The Trump administration signaled weeks ago that it would nominate Liu for the position of associate attorney general, in which she would oversee the department’s extensive civil litigation work. That nomination will not happen, because of her past role with the lawyers group, officials said Thursday.
The key Justice Department position has been difficult for the Trump administration to fill. The previous Senate-confirmed associate attorney general, Rachel Brand, left the post more than a year ago after just months on the job to take an executive position with Walmart.
A spokesman for Liu did not immediately respond to a request for comment.
Attorney General William P. Barr, in a statement Thursday, called Liu “one of the finest, most impressive people serving in the Department of Justice. She has been an outstanding United States Attorney and would have made an outstanding Associate Attorney General. I have zero doubt she would have faithfully executed my priorities and advanced my rule-of-law agenda.”
Barr said he was appointing her instead to lead the Attorney General’s Advisory Committee.
The reasons for the reversal stretch back more than a decade, when Liu was a member, and served as vice president, of the National Association of Women Lawyers.
“Unfortunately, a women’s lawyers professional organization that Jessie was affiliated with over a dozen years ago took certain controversial positions at the time which have now generated opposition to her nomination at the Senate Judiciary Committee,” said Justice Department spokeswoman Kerri Kupec.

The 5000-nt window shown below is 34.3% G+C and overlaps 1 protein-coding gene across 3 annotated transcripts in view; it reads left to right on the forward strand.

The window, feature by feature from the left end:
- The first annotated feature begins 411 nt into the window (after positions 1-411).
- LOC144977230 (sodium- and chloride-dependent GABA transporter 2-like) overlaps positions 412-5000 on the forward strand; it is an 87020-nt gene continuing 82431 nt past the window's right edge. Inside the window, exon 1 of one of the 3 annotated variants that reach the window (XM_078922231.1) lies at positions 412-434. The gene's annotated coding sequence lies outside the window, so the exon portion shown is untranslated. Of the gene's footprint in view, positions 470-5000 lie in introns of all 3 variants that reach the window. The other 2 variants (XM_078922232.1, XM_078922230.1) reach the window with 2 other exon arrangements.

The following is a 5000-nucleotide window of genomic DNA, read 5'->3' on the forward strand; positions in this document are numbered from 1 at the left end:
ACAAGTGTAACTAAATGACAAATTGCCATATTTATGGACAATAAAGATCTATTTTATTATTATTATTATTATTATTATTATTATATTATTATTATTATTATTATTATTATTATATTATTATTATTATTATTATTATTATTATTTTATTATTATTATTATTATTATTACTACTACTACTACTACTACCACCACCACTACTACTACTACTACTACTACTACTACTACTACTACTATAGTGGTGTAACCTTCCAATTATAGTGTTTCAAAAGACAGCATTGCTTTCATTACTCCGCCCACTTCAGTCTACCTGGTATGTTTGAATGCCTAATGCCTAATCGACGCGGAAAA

The issue of her past involvement with the group did not surface during her confirmation to become U.S. attorney, and Liu is staying in that job, officials said.
Liu, 46, was confirmed in August 2017 to head the country’s largest U.S. attorney’s office, one that often oversees politically sensitive investigations of the executive and legislative branches.
Liu has been seen as a steadying presence at a U.S. attorney’s office where 300 attorneys have unique federal jurisdiction in the nation’s capital to prosecute local and federal crimes.
She reorganized an office where her recent predecessors were criticized for their handling of a drawn-out public corruption investigation of then-D.C. Mayor Vincent C. Gray (D), who was never charged but was voted out of office after prosecutors disclosed, in a pre-election news conference, that he was their target.
Liu’s highest-profile move as U.S. attorney came last month, when her office began to prosecute more defendants in the District for gun and drug crimes in federal rather than local court, as the city struggles with a 40 percent spike in homicides.
Liu, a graduate of Yale Law School, was an assistant U.S. attorney in the District from 2002 to 2006 before joining the Justice Department’s national security division and serving as a deputy assistant attorney general with the civil rights division until 2009.
She also worked at the Morrison & Foerster and Jenner & Block law firms.